General Pedestrian Statistics

How many people walk?

In the 2005 Traveler Opinion and Perception Survey (TOP), conducted by the Federal Highway Administration, about 107.4 million Americans use walking as a regular mode of travel. This translates to approximately 51 percent of the traveling public. On average, these 107.4 million people used walking for transportation (as opposed to for recreation) three days per week.

According to the National Household Travel Survey (NHTS) completed in 2009, there are an estimated 42 billion walking trips nationwide every year. To put this statistic in perspective, Americans take a total of about 388 billion annual trips. Walking trips, thus, make up roughly 10.9 percent of all trips.

The NHTS also found that walking trips were more likely to occur for social and recreation trip purposes (25 percent) and less likely for work purposes (5.8 percent). Walking trips also accounted for 4.9 percent of all trips to school and church and 11.4 percent of shopping and service trips.

The 2005 Census American Community Survey estimated 3,291,401 people used walking as their primary mode of travel for their journey to work each week. (2005

Why are people walking?

In 2002, the National Highway Traffic Safety Administration (NHTSA) and Bureau of Transportation Statistics (BTS) conducted the National Survey of Pedestrian and Bicyclist Attitudes and Behaviors. This report found that most people walked for exercise and health reasons (27.0 percent). In addition, personal errands (17.3 percent) and recreational purposes (15.3 percent) make up significant shares of walking trips.

Reasons for Walking Percent
Exercise/Health 27.0
Personal Errands 17.3
Recreation 15.3
To go home 10.2
Visit a friend or relative 8.8
School/work 5.1
Walk the dog 4.0
Other 12.3

Walking by age and gender

Because age helps dictate transportation mode choice, walking rates are drastically higher for younger age groups than older ones. The 5–15 year old age group has almost twice the percentage of walking trips as the 40–64 year old age group with 15.2 percent and 7.8 percent respectively (Pucher and Renne, 2003).

Walking Rates by Age Percent
5 to 15 15.2
16 to 24 9.3
25 to 39 9.2
40 to 64 7.8
65 and over 8.9
(Pucher and Renne, 2003)

Researchers found a similar split amongst the percentage of males and females walking: 9.9 percent of all trips conducted by females were walking trips, while 9.3 percent of all trips by men involved walking as the primary mode of transport (Pucher and Renne, 2003).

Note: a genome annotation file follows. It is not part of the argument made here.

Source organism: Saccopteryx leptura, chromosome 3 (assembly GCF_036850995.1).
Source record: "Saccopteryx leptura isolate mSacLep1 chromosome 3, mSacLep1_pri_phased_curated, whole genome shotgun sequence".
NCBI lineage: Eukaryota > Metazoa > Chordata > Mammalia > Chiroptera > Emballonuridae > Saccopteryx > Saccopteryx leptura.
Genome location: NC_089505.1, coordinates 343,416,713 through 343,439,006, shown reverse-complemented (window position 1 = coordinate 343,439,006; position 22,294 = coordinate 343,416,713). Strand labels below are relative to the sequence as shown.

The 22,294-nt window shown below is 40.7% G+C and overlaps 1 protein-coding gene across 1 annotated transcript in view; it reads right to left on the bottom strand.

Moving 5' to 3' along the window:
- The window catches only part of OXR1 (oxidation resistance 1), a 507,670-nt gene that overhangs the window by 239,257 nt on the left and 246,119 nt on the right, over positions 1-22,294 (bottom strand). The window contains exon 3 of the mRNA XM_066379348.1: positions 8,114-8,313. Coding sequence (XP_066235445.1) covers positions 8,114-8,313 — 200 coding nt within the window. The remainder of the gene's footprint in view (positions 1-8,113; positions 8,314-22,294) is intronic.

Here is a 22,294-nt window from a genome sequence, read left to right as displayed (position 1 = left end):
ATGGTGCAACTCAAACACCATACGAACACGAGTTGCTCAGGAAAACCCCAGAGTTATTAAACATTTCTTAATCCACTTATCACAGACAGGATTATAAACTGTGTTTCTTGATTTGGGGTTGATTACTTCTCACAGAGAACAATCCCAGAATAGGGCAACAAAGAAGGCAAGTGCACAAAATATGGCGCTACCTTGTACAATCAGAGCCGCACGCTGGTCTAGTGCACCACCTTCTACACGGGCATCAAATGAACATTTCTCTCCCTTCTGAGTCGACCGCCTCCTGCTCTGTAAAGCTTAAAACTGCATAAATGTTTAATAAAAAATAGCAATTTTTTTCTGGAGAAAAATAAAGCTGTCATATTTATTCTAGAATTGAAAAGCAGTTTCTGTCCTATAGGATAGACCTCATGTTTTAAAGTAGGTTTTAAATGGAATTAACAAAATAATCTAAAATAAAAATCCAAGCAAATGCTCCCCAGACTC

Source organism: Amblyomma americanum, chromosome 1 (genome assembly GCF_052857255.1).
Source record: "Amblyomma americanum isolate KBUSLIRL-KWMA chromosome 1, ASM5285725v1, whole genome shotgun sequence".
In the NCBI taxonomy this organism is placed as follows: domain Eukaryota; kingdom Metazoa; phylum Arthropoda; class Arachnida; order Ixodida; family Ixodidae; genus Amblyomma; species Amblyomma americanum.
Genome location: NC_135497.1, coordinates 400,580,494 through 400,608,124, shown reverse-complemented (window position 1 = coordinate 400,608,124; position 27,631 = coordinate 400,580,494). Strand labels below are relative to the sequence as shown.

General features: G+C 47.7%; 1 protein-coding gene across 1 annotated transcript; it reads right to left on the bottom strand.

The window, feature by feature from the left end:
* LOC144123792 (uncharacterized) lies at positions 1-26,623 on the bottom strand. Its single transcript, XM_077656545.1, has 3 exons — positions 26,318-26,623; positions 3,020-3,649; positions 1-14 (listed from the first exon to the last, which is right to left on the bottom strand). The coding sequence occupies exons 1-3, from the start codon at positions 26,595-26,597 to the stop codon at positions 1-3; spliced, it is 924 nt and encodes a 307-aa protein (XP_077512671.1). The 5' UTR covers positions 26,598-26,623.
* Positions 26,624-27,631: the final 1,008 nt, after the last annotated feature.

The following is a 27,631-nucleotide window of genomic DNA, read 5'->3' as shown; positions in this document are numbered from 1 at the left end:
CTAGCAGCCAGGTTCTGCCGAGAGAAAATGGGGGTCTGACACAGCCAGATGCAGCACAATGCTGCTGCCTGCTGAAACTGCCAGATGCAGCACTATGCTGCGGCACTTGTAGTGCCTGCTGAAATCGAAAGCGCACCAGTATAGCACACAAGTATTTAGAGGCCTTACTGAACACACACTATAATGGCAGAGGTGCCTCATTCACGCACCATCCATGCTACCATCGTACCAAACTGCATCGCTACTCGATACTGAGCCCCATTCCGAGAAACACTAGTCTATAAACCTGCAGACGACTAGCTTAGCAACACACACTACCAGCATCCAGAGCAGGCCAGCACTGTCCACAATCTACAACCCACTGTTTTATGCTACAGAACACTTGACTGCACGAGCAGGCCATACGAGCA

Walking by region

Walking rates predictably vary greatly by region of the country. For instance, the highest rates of walking occur in the Mid-Atlantic States where 15.8 percent of trips are made by pedestrians. The East South Central States have the lowest walking rates in the country with only 6.0 percent of all trips made by foot (Pucher and Renne, 2003).

Walking Rates by Region Percent
Mid Atlantic 15.8
Pacific 10.6
New England 10.3
West South Central 6.3
East South Central 6.0

What facilities do pedestrians use?

Walking facilities play a large role in pedestrian mobility and safety. According to the National Survey of Pedestrian and Bicyclist Attitudes and Behaviors, the majority of walking trips occur either on sidewalks or on paved roads without shoulders (45.1 percent and 24.8 percent, respectively).

Facilities Used by Pedestrians Percent
Sidewalks 45.1
Paved roads (no shoulder) 24.8
Shoulders of paved roads 8.4
Unpaved roads 8.0
Paths/Trails 5.8
Grass or fields 4.9
Other 3.0

How far do people generally walk?

According to the 2002 National Survey of Pedestrian and Bicyclist Attitudes and Behaviors, about 27 percent of walking trips are less than 0.25 miles in length and about 15 percent are more than two miles (see Figure 1). The average walking trip is 1.2 miles.

Figure 1

Graph showing Percent of Trip Lengths on Most Recent Day Walked

Source: National Survey of Pedestrian and Bicyclist Attitudes and Behaviors — Highlights Report, 2002

Citation: Pucher, J. and Renne, J. (2003). Socioeconomics of Urban Travel: Evidence from the 2001 NHTS. Transportation Quarterly, Vol. 57, No. 3, Summer 2003 (49–77).